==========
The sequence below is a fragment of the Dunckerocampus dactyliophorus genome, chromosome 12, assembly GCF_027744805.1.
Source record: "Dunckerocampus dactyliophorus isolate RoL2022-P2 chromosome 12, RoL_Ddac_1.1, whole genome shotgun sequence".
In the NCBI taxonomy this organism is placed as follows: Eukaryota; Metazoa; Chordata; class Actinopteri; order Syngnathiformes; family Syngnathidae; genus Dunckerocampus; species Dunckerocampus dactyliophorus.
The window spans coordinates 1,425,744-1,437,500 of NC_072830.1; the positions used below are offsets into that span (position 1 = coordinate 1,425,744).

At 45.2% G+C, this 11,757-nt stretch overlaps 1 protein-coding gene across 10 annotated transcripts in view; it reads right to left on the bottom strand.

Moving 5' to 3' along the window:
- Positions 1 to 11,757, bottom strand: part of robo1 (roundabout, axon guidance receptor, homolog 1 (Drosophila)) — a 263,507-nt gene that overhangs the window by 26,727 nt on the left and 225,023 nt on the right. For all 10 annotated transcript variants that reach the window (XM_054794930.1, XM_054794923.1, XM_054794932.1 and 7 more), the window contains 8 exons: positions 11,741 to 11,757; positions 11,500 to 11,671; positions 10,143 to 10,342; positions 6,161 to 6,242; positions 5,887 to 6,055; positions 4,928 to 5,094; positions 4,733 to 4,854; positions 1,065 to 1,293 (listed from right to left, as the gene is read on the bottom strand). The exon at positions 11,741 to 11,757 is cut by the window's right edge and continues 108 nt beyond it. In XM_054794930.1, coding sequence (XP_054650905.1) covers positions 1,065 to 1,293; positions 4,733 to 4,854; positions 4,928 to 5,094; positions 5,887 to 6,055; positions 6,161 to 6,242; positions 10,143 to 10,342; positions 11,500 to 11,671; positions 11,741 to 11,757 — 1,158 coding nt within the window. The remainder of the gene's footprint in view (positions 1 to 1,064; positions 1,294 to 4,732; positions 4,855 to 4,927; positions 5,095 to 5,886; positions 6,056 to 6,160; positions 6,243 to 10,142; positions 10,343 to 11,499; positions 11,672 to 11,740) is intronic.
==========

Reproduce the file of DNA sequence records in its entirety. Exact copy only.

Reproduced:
The sequence below is a fragment of the Dunckerocampus dactyliophorus genome, chromosome 12, assembly GCF_027744805.1.
Source record: "Dunckerocampus dactyliophorus isolate RoL2022-P2 chromosome 12, RoL_Ddac_1.1, whole genome shotgun sequence".
In the NCBI taxonomy this organism is placed as follows: Eukaryota; Metazoa; Chordata; class Actinopteri; order Syngnathiformes; family Syngnathidae; genus Dunckerocampus; species Dunckerocampus dactyliophorus.
The window spans coordinates 1,425,744-1,437,500 of NC_072830.1; the positions used below are offsets into that span (position 1 = coordinate 1,425,744).

At 45.2% G+C, this 11,757-nt stretch overlaps 1 protein-coding gene across 10 annotated transcripts in view; it reads right to left on the bottom strand.

Moving 5' to 3' along the window:
- Positions 1 to 11,757, bottom strand: part of robo1 (roundabout, axon guidance receptor, homolog 1 (Drosophila)) — a 263,507-nt gene that overhangs the window by 26,727 nt on the left and 225,023 nt on the right. For all 10 annotated transcript variants that reach the window (XM_054794930.1, XM_054794923.1, XM_054794932.1 and 7 more), the window contains 8 exons: positions 11,741 to 11,757; positions 11,500 to 11,671; positions 10,143 to 10,342; positions 6,161 to 6,242; positions 5,887 to 6,055; positions 4,928 to 5,094; positions 4,733 to 4,854; positions 1,065 to 1,293 (listed from right to left, as the gene is read on the bottom strand). The exon at positions 11,741 to 11,757 is cut by the window's right edge and continues 108 nt beyond it. In XM_054794930.1, coding sequence (XP_054650905.1) covers positions 1,065 to 1,293; positions 4,733 to 4,854; positions 4,928 to 5,094; positions 5,887 to 6,055; positions 6,161 to 6,242; positions 10,143 to 10,342; positions 11,500 to 11,671; positions 11,741 to 11,757 — 1,158 coding nt within the window. The remainder of the gene's footprint in view (positions 1 to 1,064; positions 1,294 to 4,732; positions 4,855 to 4,927; positions 5,095 to 5,886; positions 6,056 to 6,160; positions 6,243 to 10,142; positions 10,343 to 11,499; positions 11,672 to 11,740) is intronic.